It is obvious that it is going to be a difficult and thankless task to get the great mass of the unthinking public to realise that health is not' primarily a matter beyond its own control. Even the thinking element hates to be reminded of where the fault usually lies. It may be disingenuous, but it is a solace to, his vanity—I speak feelingly—for the man who wakes up each morning coughing like a Rajput to scout his wife's suggestion that his graveyard noises are due to over-indulgence in smoking, and, occasionally, drinking, and assert that they arise from living in a damp atmosphere, or .,to a touch of gas in 1915. Similarly the victim of gastronomic indiscretion, so aptly described in Minor Maladies by Leonard Williams as willing' to undergo the tortures of the damned rather than forgo the pleasures of the table, will always be ready to attribute his ulcer or his gastroptosis to his sedentary occupation or a hereditary tendency. I d6 not think that it is an over-statement that almost all illness, apart from that occurring in advanced old age, is attributable to sins of omission or commission on the part of the individual, considered as a person, a parent or a member of the community.
When this provocative statement is made to a lay audience there will inevitably be question and criticism based 'on per- gonal experience—e.g. why some are prone to successions of . common colds, and why one child and not another falls a, victim to infantile paralysis. We must admit that at present we do not know, and that there is a lot of unfinished business in epidemiology and in the elucidation of the reasons for varia- tion in susceptibility to disease in general. But if individual responsibility can be postulated in ninety per cent. of cases, it is logical to assume that it will also apply in the remainder, and that definite proof will follow the eventual discovery of the actual existing cause. Further analysis of the part played by the individual will help to bring conviction. He does not conform to the simple rules of healthy living, or does not achieve reason- able dietetic standards either through ignorance, laziness or self-indulgence, or lacks self-control—in over-smoking, alcoholism, sexual promiscuity—or does not take sufficient physical exercise, or consistently avoids fresh air. living. The mother is guilty who does riot haVe adequate ante- natal care and nutrition, who will not attend the Welfare Centre or follow the advice given, who refuses immunisation, dental or other treatment for her offspring, who is lazy or careless in meal-provision, who doesn't " hold " with milk or the stockpot, who lets her`children be dirty or, except where real poverty is the cause, ill-clad. The individual as a member of the com- munity—itself an aggregation of individuals—is blameworthy if housing and working conditions are not satisfactory; if the environmental and advisory health services are not adequate; if smoke is allowed to deprive the town-dwellers of sunlight; if hospital accommodation is not sufficient—particularly for those who can infect others. The list can be extended indefinitely, but it is surely obvious that, as an intelligent community, we must stop dodging the issue and attributing disease to " viruses and visitations." Are we making a reasonable effort to hit at the root of the problem and remove the basic avoidable factors ?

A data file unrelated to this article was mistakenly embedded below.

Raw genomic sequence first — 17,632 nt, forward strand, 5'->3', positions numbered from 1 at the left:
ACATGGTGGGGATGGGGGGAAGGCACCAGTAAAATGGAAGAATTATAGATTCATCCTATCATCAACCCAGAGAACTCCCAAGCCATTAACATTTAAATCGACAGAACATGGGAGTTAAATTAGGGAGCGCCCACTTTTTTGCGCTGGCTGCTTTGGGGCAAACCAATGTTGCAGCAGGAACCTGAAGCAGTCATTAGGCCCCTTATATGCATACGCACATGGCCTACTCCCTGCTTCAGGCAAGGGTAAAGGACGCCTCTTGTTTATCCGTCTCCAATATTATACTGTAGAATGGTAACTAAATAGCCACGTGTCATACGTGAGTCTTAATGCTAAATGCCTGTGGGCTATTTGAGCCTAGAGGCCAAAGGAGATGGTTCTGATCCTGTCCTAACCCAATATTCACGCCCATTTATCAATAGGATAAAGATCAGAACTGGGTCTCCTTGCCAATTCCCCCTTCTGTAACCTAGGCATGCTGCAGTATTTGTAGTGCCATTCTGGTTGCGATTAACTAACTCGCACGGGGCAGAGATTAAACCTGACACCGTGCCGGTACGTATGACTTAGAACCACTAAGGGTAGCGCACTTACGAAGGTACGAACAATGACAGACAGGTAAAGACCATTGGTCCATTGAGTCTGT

The British National Health Service is four years old; the Act which established it ranks as one of the boldest .and most comprehensive legislative efforts of all time. It is inevi- table that there should be weaknesses and anomalies, and all thinking people should aim at having these remedied or removed. The attitude of those, including a proportion of the medical profession, who, front reasons seldom altruistic, con- demn the Service in principle and detail, is to be strongly deprecated. The Act and the. Service which it inaugurated stem directly from a long-standing popular demand, and the root-and-branch opponents have nothing on King Canute's sycophants. Constructive criticism, on the other hand, is to be encouraged, and mine is that the emphasis is far too much on the curative as against the preventive side of medicine. To my mind it is like fighting one's way through a forest fire to blow out a candle—to concentrate, as we are doing, on curative efforts for established ill-health, efforts which, in the nature of things, are only stop-gap and Palliative, while we ignore the basic causes of ninety per cent. of it, which are bad environment at home and at work, bad habits of living and, above all, faulty nutrition.
A second ,article in this series " Thought For Food" by Dr. A. P. Meiklejohn, of the Department of Medicine, Edinburgh University, will appear in next week's Spectator.